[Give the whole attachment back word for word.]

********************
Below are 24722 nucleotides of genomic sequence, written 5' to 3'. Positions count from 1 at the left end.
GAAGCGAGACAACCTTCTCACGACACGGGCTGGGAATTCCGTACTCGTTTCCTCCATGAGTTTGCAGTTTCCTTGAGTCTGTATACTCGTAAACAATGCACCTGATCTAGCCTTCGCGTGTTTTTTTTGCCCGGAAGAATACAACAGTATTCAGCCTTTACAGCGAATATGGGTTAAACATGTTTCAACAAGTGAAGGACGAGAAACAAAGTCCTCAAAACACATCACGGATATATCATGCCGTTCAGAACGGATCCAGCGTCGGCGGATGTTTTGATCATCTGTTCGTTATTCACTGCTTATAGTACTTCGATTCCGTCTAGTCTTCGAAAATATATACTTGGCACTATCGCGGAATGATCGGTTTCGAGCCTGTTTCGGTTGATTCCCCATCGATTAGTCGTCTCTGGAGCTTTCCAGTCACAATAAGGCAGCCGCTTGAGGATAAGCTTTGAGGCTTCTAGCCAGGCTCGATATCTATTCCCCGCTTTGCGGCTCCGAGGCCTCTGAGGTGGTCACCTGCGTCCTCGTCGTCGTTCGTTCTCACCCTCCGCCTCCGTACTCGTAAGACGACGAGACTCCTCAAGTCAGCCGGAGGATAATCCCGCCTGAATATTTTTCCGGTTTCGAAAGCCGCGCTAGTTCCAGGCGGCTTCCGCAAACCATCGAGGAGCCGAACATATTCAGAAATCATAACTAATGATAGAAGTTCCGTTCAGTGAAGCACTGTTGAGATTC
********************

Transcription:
Below are 24722 nucleotides of genomic sequence, written 5' to 3'. Positions count from 1 at the left end.
GAAGCGAGACAACCTTCTCACGACACGGGCTGGGAATTCCGTACTCGTTTCCTCCATGAGTTTGCAGTTTCCTTGAGTCTGTATACTCGTAAACAATGCACCTGATCTAGCCTTCGCGTGTTTTTTTTGCCCGGAAGAATACAACAGTATTCAGCCTTTACAGCGAATATGGGTTAAACATGTTTCAACAAGTGAAGGACGAGAAACAAAGTCCTCAAAACACATCACGGATATATCATGCCGTTCAGAACGGATCCAGCGTCGGCGGATGTTTTGATCATCTGTTCGTTATTCACTGCTTATAGTACTTCGATTCCGTCTAGTCTTCGAAAATATATACTTGGCACTATCGCGGAATGATCGGTTTCGAGCCTGTTTCGGTTGATTCCCCATCGATTAGTCGTCTCTGGAGCTTTCCAGTCACAATAAGGCAGCCGCTTGAGGATAAGCTTTGAGGCTTCTAGCCAGGCTCGATATCTATTCCCCGCTTTGCGGCTCCGAGGCCTCTGAGGTGGTCACCTGCGTCCTCGTCGTCGTTCGTTCTCACCCTCCGCCTCCGTACTCGTAAGACGACGAGACTCCTCAAGTCAGCCGGAGGATAATCCCGCCTGAATATTTTTCCGGTTTCGAAAGCCGCGCTAGTTCCAGGCGGCTTCCGCAAACCATCGAGGAGCCGAACATATTCAGAAATCATAACTAATGATAGAAGTTCCGTTCAGTGAAGCACTGTTGAGATTC